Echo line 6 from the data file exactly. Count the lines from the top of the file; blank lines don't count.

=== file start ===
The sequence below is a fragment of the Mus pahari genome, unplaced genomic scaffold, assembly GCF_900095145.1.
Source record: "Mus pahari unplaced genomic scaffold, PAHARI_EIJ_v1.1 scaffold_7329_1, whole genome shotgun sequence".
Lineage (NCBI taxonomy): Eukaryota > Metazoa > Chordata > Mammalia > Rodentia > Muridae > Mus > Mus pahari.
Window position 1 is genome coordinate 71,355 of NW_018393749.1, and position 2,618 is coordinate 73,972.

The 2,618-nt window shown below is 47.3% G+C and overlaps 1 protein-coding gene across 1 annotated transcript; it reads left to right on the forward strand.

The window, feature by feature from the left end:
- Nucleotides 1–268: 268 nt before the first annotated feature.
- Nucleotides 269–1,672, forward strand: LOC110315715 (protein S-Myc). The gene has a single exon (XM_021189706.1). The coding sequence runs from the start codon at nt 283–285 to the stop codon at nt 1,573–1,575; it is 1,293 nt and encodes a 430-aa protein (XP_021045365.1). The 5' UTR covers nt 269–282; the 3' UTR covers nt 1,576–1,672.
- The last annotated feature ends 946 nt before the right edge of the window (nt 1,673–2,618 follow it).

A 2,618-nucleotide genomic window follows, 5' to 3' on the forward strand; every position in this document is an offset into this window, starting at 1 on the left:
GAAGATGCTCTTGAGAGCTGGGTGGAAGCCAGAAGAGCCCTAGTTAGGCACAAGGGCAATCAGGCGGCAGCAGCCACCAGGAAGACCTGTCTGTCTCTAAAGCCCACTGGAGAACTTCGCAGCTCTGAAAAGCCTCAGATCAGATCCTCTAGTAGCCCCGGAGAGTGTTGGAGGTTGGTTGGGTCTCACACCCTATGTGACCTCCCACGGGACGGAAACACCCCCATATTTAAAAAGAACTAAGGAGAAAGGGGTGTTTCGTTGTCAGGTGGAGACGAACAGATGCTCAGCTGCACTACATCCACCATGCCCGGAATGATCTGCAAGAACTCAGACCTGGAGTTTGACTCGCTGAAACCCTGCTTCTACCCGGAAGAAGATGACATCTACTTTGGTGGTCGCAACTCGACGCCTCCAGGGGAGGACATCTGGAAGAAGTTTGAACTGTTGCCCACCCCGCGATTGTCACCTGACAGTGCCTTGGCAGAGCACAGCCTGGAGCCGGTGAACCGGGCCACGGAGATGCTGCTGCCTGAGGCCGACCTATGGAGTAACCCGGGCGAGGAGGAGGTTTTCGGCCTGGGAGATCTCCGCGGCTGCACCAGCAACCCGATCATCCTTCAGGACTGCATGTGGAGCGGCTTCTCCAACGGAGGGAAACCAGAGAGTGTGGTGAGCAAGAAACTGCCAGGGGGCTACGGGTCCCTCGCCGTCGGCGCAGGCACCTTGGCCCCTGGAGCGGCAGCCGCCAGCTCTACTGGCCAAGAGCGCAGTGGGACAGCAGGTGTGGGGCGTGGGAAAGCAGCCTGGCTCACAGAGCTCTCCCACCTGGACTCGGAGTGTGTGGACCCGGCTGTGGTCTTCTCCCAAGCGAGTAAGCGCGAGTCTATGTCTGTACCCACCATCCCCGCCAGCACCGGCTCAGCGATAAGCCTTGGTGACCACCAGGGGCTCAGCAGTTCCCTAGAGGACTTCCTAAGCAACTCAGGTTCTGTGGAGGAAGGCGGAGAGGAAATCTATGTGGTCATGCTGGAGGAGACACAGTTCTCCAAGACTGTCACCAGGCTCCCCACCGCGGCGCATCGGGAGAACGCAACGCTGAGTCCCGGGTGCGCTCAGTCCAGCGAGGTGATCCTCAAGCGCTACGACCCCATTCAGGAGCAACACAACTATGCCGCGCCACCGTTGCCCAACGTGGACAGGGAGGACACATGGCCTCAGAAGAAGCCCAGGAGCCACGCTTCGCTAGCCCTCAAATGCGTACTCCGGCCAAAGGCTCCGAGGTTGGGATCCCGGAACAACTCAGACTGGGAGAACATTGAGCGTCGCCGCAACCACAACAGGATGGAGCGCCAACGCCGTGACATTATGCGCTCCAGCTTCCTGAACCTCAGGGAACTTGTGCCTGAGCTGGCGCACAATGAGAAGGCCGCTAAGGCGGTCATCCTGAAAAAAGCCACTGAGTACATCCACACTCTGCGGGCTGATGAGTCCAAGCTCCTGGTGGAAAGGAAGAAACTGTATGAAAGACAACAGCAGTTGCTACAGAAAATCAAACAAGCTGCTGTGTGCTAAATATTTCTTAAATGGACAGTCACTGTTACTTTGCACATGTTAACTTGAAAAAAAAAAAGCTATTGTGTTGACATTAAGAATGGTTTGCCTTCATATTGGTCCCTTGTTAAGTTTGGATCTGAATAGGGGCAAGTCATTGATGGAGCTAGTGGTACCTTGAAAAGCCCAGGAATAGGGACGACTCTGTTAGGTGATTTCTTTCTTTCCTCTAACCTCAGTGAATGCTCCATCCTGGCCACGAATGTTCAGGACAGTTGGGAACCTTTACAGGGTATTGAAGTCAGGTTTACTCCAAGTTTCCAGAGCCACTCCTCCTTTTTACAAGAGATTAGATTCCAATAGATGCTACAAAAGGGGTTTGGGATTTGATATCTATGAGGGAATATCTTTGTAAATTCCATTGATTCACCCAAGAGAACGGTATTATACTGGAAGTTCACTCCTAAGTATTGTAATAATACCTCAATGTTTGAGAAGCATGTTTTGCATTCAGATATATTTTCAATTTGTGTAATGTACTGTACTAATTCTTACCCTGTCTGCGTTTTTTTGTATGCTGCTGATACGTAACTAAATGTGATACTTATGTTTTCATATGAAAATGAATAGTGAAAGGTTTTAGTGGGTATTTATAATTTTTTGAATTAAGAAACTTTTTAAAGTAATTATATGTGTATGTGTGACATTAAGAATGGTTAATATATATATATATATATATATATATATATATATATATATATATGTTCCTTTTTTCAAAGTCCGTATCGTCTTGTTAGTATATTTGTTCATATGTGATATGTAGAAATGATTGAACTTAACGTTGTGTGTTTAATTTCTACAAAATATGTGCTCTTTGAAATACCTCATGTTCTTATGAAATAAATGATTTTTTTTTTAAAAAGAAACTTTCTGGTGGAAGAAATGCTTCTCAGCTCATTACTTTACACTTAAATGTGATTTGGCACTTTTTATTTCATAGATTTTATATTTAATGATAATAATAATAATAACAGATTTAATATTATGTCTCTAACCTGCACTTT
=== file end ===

The window, feature by feature from the left end: